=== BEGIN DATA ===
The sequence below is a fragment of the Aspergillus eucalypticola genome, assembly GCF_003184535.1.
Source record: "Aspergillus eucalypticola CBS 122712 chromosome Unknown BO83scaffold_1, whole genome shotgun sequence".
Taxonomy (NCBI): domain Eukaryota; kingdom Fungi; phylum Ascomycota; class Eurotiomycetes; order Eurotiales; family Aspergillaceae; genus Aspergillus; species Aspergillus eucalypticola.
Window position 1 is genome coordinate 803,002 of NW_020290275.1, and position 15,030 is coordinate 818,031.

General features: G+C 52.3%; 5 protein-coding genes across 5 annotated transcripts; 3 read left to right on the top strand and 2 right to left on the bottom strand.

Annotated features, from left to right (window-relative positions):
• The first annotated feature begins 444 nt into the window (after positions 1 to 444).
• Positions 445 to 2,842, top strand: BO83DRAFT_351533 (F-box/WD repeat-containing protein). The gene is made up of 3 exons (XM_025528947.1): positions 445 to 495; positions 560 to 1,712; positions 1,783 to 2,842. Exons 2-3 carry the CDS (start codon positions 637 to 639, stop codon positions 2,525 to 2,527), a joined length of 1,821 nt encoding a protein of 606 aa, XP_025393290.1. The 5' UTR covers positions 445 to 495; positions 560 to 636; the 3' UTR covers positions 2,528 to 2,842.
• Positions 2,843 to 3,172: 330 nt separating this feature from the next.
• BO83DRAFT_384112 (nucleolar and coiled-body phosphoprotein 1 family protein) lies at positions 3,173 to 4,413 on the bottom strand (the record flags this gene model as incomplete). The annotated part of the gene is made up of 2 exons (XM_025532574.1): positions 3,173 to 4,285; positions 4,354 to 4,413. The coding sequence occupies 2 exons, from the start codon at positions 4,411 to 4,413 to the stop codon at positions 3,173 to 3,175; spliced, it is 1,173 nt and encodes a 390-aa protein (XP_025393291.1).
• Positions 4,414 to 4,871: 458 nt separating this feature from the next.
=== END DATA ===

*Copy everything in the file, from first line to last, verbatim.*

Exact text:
The sequence below is a fragment of the Aspergillus eucalypticola genome, assembly GCF_003184535.1.
Source record: "Aspergillus eucalypticola CBS 122712 chromosome Unknown BO83scaffold_1, whole genome shotgun sequence".
Taxonomy (NCBI): domain Eukaryota; kingdom Fungi; phylum Ascomycota; class Eurotiomycetes; order Eurotiales; family Aspergillaceae; genus Aspergillus; species Aspergillus eucalypticola.
Window position 1 is genome coordinate 803,002 of NW_020290275.1, and position 15,030 is coordinate 818,031.

General features: G+C 52.3%; 5 protein-coding genes across 5 annotated transcripts; 3 read left to right on the top strand and 2 right to left on the bottom strand.

Annotated features, from left to right (window-relative positions):
• The first annotated feature begins 444 nt into the window (after positions 1 to 444).
• Positions 445 to 2,842, top strand: BO83DRAFT_351533 (F-box/WD repeat-containing protein). The gene is made up of 3 exons (XM_025528947.1): positions 445 to 495; positions 560 to 1,712; positions 1,783 to 2,842. Exons 2-3 carry the CDS (start codon positions 637 to 639, stop codon positions 2,525 to 2,527), a joined length of 1,821 nt encoding a protein of 606 aa, XP_025393290.1. The 5' UTR covers positions 445 to 495; positions 560 to 636; the 3' UTR covers positions 2,528 to 2,842.
• Positions 2,843 to 3,172: 330 nt separating this feature from the next.
• BO83DRAFT_384112 (nucleolar and coiled-body phosphoprotein 1 family protein) lies at positions 3,173 to 4,413 on the bottom strand (the record flags this gene model as incomplete). The annotated part of the gene is made up of 2 exons (XM_025532574.1): positions 3,173 to 4,285; positions 4,354 to 4,413. The coding sequence occupies 2 exons, from the start codon at positions 4,411 to 4,413 to the stop codon at positions 3,173 to 3,175; spliced, it is 1,173 nt and encodes a 390-aa protein (XP_025393291.1).
• Positions 4,414 to 4,871: 458 nt separating this feature from the next.